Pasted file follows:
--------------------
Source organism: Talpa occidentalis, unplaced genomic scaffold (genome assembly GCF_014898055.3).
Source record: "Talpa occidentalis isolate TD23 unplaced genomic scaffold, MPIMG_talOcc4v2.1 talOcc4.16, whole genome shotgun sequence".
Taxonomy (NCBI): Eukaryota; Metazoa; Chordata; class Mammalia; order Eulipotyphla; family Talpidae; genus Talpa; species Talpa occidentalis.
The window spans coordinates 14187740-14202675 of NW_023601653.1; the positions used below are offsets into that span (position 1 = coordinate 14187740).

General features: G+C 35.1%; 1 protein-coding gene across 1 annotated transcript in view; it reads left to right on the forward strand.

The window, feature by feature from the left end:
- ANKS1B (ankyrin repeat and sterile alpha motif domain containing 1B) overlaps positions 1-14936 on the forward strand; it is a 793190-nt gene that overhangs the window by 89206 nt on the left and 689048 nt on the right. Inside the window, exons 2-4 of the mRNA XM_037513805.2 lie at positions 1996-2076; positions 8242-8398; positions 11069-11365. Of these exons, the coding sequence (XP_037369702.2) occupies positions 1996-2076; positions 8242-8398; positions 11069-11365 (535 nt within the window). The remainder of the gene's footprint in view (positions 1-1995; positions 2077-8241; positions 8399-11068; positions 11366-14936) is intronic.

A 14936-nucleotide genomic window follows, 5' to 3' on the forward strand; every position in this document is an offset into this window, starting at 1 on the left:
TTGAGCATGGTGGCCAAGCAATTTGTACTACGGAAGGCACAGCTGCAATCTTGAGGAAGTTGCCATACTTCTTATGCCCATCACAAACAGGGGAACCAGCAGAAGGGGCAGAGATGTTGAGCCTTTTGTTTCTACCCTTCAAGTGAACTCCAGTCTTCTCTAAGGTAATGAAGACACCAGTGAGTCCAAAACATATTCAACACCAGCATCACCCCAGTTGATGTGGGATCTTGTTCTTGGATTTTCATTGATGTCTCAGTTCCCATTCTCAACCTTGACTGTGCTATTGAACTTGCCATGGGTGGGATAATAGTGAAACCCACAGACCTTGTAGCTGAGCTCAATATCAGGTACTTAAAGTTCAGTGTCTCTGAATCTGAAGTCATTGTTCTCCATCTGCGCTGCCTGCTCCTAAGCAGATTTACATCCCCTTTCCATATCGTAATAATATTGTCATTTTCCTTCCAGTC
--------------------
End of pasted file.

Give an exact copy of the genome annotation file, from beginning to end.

Source organism: Talpa occidentalis, unplaced genomic scaffold (genome assembly GCF_014898055.3).
Source record: "Talpa occidentalis isolate TD23 unplaced genomic scaffold, MPIMG_talOcc4v2.1 talOcc4.16, whole genome shotgun sequence".
Taxonomy (NCBI): Eukaryota; Metazoa; Chordata; class Mammalia; order Eulipotyphla; family Talpidae; genus Talpa; species Talpa occidentalis.
The window spans coordinates 14187740-14202675 of NW_023601653.1; the positions used below are offsets into that span (position 1 = coordinate 14187740).

General features: G+C 35.1%; 1 protein-coding gene across 1 annotated transcript in view; it reads left to right on the forward strand.

The window, feature by feature from the left end:
- ANKS1B (ankyrin repeat and sterile alpha motif domain containing 1B) overlaps positions 1-14936 on the forward strand; it is a 793190-nt gene that overhangs the window by 89206 nt on the left and 689048 nt on the right. Inside the window, exons 2-4 of the mRNA XM_037513805.2 lie at positions 1996-2076; positions 8242-8398; positions 11069-11365. Of these exons, the coding sequence (XP_037369702.2) occupies positions 1996-2076; positions 8242-8398; positions 11069-11365 (535 nt within the window). The remainder of the gene's footprint in view (positions 1-1995; positions 2077-8241; positions 8399-11068; positions 11366-14936) is intronic.

A 14936-nucleotide genomic window follows, 5' to 3' on the forward strand; every position in this document is an offset into this window, starting at 1 on the left:
TTGAGCATGGTGGCCAAGCAATTTGTACTACGGAAGGCACAGCTGCAATCTTGAGGAAGTTGCCATACTTCTTATGCCCATCACAAACAGGGGAACCAGCAGAAGGGGCAGAGATGTTGAGCCTTTTGTTTCTACCCTTCAAGTGAACTCCAGTCTTCTCTAAGGTAATGAAGACACCAGTGAGTCCAAAACATATTCAACACCAGCATCACCCCAGTTGATGTGGGATCTTGTTCTTGGATTTTCATTGATGTCTCAGTTCCCATTCTCAACCTTGACTGTGCTATTGAACTTGCCATGGGTGGGATAATAGTGAAACCCACAGACCTTGTAGCTGAGCTCAATATCAGGTACTTAAAGTTCAGTGTCTCTGAATCTGAAGTCATTGTTCTCCATCTGCGCTGCCTGCTCCTAAGCAGATTTACATCCCCTTTCCATATCGTAATAATATTGTCATTTTCCTTCCAGTC